The Chassis Concept
CLEARING diamond dust from his front teeth with his tongue, the boy lifted a pudgy cheek from the plate. He wheezed in the light dust.
“You trip like a ’tard,” a teammate scolded.
“My grandpa plays better’n you,” scoffed another.
The boy remained on the plate, elbows akimbo, a peasant in their kingdom. If he were a prince he would be a stellar ballplayer — movies all showed poised, agile princes playing ball. Peasants watched sports on satellite. His dad, acting as co-coach, was busy with other boys. Advice to simply ignore the taunts and jeers of teammates —
“Just ignore ’em?” the boy had had to ask his dad, incredulous.
“That’ll really get their goads,” his dad had assured.
“Their goats? What are we, peasants?”
“They want to be all-stars just as much as you, Son. All of us, playing the great game, our souls sparkling underneath. God leant us each a chip off the heaven block. It’s up to us alone to polish the diamond inside ourselves, to shine like we mean business.”
— the advice from his dad was maybe wrong.
Tasting dirt, the boy wobbled to his feet, swept the puckered knees of his orange-white striped uniform with his blood-crusty palms. He tucked his cap in his hip pocket.
He watched his dad swing his jaw suddenly toward left field, as if following a pop fly. The scrimmage continued. Somebody hit a grounder — the clank of leather on aluminum made the air teem with breeze-distortions of shouts and whistles.
By now the boy had left the diamond. As he trudged up the grass hillock he thought about how he and his dad played catch; about the sour endings, with Dad displaying a rare scowl, and Son working up his sulk. A disconnect, a misfiring, their games.
“Snack time, lard-o?” a teammate yelled.
“This game ain’t over,” sang another.
Their words rang elliptically until the boy cleared the mowed tip of the park basin with a triumphant wheeze. When he glanced back, he could see his dad at first base, coaching stellar player Ty Sneeth. Ty Sneeth was a sworn enemy since Grade 2.
Fontana was littered with SUVs from the scrimmage. Across it the boy could go off-road into a huge summer-dry, reedy lot where he and Henry Mosley built a lean-to last year that nobody else found. They did a lot of stuff together until Henry’s mom had had to move again.
The lean-to was still there — in part. A hand-painted chipboard campaign sign from the town crazy’s property (what sense was an Independent Party?) gave shelter to a frenzied mess of solar-blind silvery bugs; they re-tucked themselves below the damp, pale grass. When he climbed on a sun-bleached vinyl floater, a musty stink discharged as he sank his girth.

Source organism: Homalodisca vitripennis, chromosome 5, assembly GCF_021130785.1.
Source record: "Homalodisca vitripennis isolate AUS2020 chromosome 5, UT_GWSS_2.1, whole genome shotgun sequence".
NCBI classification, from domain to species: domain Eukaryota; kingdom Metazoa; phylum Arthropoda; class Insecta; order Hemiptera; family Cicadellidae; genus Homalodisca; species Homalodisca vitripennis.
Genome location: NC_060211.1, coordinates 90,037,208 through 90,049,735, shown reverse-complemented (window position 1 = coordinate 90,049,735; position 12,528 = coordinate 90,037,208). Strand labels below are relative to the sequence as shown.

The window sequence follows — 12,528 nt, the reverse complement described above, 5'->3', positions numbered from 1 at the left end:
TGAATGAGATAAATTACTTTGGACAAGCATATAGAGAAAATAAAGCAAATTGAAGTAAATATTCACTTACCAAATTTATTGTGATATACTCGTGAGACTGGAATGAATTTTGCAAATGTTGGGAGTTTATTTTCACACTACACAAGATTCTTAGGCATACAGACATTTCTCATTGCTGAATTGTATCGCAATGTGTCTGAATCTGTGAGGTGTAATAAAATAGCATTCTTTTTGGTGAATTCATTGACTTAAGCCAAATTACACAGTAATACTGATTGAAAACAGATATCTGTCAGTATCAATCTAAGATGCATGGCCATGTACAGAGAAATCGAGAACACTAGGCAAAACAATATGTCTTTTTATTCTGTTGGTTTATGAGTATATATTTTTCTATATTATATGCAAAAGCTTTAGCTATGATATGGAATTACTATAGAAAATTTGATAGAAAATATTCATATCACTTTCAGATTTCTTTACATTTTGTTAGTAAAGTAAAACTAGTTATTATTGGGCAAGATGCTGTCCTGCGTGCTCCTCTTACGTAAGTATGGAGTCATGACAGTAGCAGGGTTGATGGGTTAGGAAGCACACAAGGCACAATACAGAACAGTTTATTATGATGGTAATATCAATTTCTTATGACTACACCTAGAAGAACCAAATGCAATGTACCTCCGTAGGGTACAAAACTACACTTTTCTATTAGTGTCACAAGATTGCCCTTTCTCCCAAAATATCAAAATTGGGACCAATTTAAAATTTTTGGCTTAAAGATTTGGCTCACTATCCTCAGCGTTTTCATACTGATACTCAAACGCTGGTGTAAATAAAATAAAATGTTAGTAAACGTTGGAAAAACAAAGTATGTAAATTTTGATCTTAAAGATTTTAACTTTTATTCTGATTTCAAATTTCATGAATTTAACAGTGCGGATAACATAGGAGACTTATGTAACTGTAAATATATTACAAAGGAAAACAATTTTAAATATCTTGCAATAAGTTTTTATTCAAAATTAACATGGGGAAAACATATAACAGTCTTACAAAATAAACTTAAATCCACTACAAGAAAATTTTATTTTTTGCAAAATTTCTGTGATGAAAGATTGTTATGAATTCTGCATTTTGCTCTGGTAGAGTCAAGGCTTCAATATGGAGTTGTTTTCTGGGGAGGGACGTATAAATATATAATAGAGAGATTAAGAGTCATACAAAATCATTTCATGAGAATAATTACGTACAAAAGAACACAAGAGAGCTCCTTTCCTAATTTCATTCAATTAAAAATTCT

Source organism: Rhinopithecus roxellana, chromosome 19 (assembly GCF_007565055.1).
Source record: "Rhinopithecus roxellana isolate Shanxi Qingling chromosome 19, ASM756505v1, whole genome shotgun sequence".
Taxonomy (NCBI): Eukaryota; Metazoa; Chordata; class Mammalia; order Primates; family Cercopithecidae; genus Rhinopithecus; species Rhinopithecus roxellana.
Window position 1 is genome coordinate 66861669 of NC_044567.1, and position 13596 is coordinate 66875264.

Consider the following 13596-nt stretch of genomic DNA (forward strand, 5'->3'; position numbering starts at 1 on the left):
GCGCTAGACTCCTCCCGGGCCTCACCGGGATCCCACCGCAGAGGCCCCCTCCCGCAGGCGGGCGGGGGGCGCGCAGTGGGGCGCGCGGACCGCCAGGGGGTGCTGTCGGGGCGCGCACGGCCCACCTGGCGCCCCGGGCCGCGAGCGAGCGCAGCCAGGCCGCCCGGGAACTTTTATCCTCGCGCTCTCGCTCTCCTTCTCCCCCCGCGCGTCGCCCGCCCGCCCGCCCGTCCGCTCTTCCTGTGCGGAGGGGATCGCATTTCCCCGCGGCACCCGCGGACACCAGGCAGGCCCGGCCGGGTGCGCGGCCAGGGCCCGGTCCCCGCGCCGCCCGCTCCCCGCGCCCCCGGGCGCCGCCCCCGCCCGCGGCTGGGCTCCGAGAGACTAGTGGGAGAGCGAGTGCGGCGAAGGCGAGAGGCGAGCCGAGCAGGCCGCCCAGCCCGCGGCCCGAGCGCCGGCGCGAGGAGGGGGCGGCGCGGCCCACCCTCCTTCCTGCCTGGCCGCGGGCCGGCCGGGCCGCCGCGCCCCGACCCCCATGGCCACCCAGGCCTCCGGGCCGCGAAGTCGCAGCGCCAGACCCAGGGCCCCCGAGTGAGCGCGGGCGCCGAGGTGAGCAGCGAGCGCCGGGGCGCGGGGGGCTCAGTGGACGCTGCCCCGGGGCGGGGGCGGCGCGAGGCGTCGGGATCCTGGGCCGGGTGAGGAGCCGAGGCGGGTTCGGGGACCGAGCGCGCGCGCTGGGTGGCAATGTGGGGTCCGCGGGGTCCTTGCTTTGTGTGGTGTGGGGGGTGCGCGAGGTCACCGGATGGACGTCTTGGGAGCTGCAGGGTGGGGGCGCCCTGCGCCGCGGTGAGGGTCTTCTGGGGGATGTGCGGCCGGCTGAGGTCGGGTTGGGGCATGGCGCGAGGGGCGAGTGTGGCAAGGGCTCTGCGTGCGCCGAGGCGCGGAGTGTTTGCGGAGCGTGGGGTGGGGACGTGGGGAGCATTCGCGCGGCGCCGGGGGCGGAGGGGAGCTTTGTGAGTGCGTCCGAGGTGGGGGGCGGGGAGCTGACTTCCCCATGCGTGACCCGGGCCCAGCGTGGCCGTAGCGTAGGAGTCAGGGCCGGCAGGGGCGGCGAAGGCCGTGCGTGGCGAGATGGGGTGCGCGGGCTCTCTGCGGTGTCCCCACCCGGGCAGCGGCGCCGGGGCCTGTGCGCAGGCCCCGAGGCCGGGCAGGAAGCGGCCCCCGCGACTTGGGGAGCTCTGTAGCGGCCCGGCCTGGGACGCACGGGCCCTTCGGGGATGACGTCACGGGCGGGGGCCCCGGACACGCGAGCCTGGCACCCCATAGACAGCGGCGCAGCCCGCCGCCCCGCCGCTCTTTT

Under a clump of leaves was stashed their palm-size electronic gamer in a styrofoam cooler buried up to its rim. Henry had sworn it would last the winter in the plastic bag — a something had got in and chewed a hole in the bag and let in snow or rain, or whatever.
“This supposed to be a fort?”
The boy quit messing with the dead game-player and looked up to see a wiry kid, about his height, holding a bright green dune buggy and its box remote. He wore a faded “Star Wars” shirt with stiff baggy jeans and sloppy shoes. His grown-out crew-cut sat a shade lighter than his unibrow. His name?
“What if it is?”
“Not much of a fort,” the new kid said. Big lips muffled his crackly voice. A sketchy moustache and a smattering of tiny pimples told the boy the kid was probably already in junior high.
“It was a lean-to, last summer,” the boy told the teen, stepping in the damp gray silhouette of the sign. The 2 x 6 that had supported an edge of the campaign ad was weathered, unbowed, rough. He kicked at it, knew it was half buried in the ground, at Henry’s insistence — it vibrated.
“You tryin’ to demo’ it?”
“Dunno,” the boy said.
The new kid parked his green dune buggy on a dirt mound to join in the battery on the 2 x 6. Before long the board splintered, came apart. It left a raggedy stump jutting out of the ground.
“Only idiots love baseball,” the teen said, studying the boy beneath the uniform.
“Yeah?” the boy challenged, pulling the baseball cap from his hip pocket in a show of contempt. “I just quit.” He picked up some of the 2 x 6, jammed it through the adjustable back of the cap, and chucked the thing into the reeds. He never wanted to play ball again; he wanted to strip off his uniform.
They stared awhile at where the orange cap disappeared in the reeds.
“Bet my buggy can jump it,” the teen asked next, indicating the stump.
“Bet it can’t,” the boy answered.
“Bet it can,” the teen said. He retrieved his toy and paced about a yard from the stump before positioning it at the obstacle.
“Let me drive,” said the boy.
“Can I ever play with it?”
“Sure, later. Only if I jump it, you owe me something.”
The teen surveyed the ground, adjusted some levers on his remote, punched a button that pitched the dune buggy forward.